Shashank was a lighter sleeper and was woken up by the commotion. He had barely stepped out and closed his door when he saw a strange sight. A person wearing pyjamas and an open shirt was sitting on a chair, a few feet away from his room. The person sat upright with his hands one on top of the other as if he was guarding his room.

Shashank recognized Dalbeer and started to walk towards him.

‘Hey Dalbeer, what are you doing?’

Shashank could not make out that Dalbeer’s eyes were closed.

Just then, Dalbeer suddenly got up, stood for a couple of seconds and threw his chair at Shashank. The back of the chair hit Shashank’s foot. But instead of bothering to see how badly he was hit, Shashank quickly turned and bolted towards the staircase like a rabbit. Dalbeer was after him like a greyhound.

Shashank was short and nimble and was able to rush down the staircase. Dalbeer clambered down but couldn’t catch Shashank.

Shashank was out of breath when he reached the ground floor and ran to the receptionist. He thanked his stars that Dalbeer had given up the chase.

‘Call our dean. Quickly. Quickly. One of our students has gone crazy. He threw a chair at me.’

‘Okay, I’ll do that. But who is he and why,’ asked the receptionist in his usual trained-to-be-calm voice.

‘Please first call somebody quickly,’ blurted Shashank.

Harpreet reached the ground floor and was surprised to see Shashank.

‘Dude, what’s happened to Dalbeer? He seems to have lost his mind,’ said Shashank deliriously. His voice was mixed with fear and panic.

‘I don’t know. I think he’s sleepwalking. I’m not going to stay in the same room as him.’

‘But where is he now?’

‘He chased me then he disappeared. Let’s hear what the dean has to say.’

The dean and other professors reached the reception. In the next ten minutes, the reception was full of students and a few curious onlookers.

The dean walked up to Harpreet and Shashank.

‘Where is Dalbeer?’

‘We don’t know sir. He chased Shashank and me on the fourth floor. But disappeared after that. We’ve no clue where he went.’

‘This is serious. Not only is he a threat to the people around him but also to himself. Let us split ourselves into batches of three each and search the floors and see if we can find him,’ ordered Dean Adhikari.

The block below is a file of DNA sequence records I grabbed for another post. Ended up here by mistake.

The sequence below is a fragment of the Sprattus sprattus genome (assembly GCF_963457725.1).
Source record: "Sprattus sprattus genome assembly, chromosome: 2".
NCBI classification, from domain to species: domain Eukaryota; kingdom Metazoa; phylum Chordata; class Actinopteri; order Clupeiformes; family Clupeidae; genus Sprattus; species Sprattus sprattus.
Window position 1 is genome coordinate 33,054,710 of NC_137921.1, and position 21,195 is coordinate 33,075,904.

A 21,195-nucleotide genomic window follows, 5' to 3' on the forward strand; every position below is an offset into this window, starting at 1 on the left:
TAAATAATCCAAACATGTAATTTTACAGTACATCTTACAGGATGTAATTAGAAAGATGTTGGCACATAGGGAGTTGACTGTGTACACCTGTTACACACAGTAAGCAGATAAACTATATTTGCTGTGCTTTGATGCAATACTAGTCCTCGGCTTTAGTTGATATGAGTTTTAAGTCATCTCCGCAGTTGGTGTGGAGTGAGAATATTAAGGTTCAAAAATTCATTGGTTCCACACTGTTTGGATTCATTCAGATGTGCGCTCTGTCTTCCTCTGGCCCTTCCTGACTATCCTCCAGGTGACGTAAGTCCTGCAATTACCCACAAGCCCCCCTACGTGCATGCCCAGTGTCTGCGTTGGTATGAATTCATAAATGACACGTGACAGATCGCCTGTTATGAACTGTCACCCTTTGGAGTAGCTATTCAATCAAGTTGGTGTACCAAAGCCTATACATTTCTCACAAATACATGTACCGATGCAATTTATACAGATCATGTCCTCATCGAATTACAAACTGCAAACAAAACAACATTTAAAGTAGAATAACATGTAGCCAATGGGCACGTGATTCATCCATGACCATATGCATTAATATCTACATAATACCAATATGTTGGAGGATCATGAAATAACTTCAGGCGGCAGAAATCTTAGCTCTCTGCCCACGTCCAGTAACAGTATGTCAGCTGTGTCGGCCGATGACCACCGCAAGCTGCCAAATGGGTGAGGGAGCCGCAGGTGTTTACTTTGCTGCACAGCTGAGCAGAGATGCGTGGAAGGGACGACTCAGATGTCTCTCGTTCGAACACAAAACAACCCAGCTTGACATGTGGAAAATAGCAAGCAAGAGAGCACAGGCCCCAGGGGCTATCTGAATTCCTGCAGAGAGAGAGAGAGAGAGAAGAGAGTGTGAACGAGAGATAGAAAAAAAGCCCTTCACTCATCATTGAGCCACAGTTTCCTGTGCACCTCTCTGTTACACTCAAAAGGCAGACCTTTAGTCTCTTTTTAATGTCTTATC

This situation brought out a very different avatar of the dean. Like a seasoned policeman, he marshalled his pyjama clad troops for the comb and search operation. Two members of the hotel staff also joined the operations. Each batch was assigned a floor. Some were cursing themselves for coming out of their rooms while the others saw this as an adventure.

After an hour, all the groups were back in the reception with no trace of Dalbeer.

This time the dean had an extremely perplexed expression on his face.

‘If we are not able to find him, we’ll have to report the case to the police. He may have walked out of the hotel complex.’

Everyone was fatigued and needed rest. So, the dean ordered tea for everyone. People started sipping tea and gossiping nonstop when the dean asked to meet the duty manager.

The dean got up and asked the duty manager, ‘We’ve looked in a lot of places but I’m sure we’ve left out a few places. Where do you suggest we look?’

The duty manager called one of the staff members for a side conversation. The duty manager then asked the group. ‘Have you checked the terrace?’

The faces wore a blank expression.

‘Don’t you lock the terrace every night?’ asked the dean.

‘Yes we do, but last night we had some labourers working. So, the contractor has the key. It’s possible that they may have left it open.’

The dean immediately gestured to everyone to leave their tea cups and rush to the terrace. The open door of the roof could mean a lot of things.

As suspected the door was ajar. The dean’s eyes narrowed. He looked worried, not sure what he would find.

The group slowly eased into the terrace with their torches. The cold night air hit the group and instantly drove away their sleep. At one glance, one could make out that there was no one around, apart from some equipment left behind by the labourers.

Shashank and Harpreet broke away from the others and started looking around more seriously.

Harpreet stopped Shashank and pointed at a distance. Behind a corner of the terrace, something fluttered in the wind. They walked towards the wall and saw it was Dalbeer’s hair fluttering. He was sitting on the ground and sleeping. Shashank immediately waved to the others and motioned them to be quiet. Harpreet bent down to see if his eyes were closed. Sure enough, they were tightly shut. The group got closer and decided that he should be carried down.

Four able-bodied boys lifted him carefully, making sure that he didn’t wake up. When they had just begun carrying him, they heard a sound, as if something had fallen from his body. The dean pointed his torch to see what it was. Harpreet nudged Shashank to give way so that he could get a better look at what had fallen.

In the light of the torch, Harpeet saw something familiar.

It was his Cricket Quiz book.


Excerpted with permission from “Rewind and Play”, published by TreeShade Books.